By Joseph G. Pittman, MD, and Phin Cohen, MD. Price, $5.25. Pp 88, with illustrations. Grune & Stratton, Inc., 381 Park Ave S, New York 10016, 1965.
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This little volume, originating in studies by the authors on intestinal absorption in congestive heart failure, presents a well-ordered, reasonably comprehensive review of the factors involved in overall energy metabolism in such patients. In the process, the multisystem physiologic aberrations of heart failure are noted and sometimes illuminated. A strong effort is made to organize available data and thinking in a meaningful way, usually with success.
The chief attractiveness of the book, in this reviewer's opinion, lies in its insistent physiological orientation and exploration of this common clinical syndrome, and we, as clinicians, are in the authors' debt for this and for the comprehensiveness of their review as well as for its extensive documentation.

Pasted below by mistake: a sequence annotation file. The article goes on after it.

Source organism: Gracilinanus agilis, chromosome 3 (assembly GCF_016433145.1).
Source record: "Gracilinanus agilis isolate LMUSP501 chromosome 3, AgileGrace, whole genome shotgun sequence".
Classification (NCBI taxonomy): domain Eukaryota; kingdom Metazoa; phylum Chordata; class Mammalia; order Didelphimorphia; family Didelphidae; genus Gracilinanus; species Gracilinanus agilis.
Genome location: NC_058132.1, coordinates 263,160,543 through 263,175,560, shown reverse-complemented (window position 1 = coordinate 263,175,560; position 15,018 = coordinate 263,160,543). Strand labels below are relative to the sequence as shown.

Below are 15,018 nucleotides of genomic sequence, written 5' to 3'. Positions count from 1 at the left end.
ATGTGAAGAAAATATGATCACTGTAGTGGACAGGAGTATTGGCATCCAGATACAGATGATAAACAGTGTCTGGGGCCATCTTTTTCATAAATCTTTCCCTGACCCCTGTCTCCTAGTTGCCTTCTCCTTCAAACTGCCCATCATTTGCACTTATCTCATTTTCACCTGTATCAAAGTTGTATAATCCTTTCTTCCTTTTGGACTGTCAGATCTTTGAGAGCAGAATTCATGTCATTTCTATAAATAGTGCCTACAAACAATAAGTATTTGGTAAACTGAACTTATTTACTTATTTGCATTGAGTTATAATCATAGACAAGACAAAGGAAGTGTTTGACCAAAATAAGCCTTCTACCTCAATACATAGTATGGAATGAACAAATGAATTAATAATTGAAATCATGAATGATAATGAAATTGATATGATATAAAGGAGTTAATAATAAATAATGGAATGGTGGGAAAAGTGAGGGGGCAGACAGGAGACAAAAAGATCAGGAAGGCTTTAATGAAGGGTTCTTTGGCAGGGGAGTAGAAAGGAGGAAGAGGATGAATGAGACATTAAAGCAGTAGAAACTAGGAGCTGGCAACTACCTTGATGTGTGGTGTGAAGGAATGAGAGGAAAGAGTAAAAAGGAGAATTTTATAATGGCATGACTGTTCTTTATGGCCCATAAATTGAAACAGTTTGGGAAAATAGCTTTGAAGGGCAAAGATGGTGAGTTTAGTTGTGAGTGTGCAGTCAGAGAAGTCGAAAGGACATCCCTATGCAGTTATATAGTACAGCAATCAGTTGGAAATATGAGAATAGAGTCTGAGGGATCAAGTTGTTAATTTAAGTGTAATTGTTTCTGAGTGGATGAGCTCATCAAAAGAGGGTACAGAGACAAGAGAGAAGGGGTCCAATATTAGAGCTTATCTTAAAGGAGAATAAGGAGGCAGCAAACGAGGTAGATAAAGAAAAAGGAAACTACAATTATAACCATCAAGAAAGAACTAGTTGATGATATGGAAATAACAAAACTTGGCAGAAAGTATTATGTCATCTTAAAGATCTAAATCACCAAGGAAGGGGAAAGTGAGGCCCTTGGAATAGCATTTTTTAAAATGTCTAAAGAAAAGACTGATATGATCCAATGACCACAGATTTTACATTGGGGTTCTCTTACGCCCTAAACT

They have considered dietary factors, metabolic abnormalities in congestive heart failure, abnormal losses of nutrients (including the nephrotic syndrome, malabsorption, and protein-losing gastroenteropathy), and iatrogenic factors as the primary areas in which the abnormalities leading to
Barondess JA. The Pathogenesis of Cardiac Cachexia.. Arch Intern Med. 1966;117(6):841. doi:10.1001/archinte.1966.03870120105026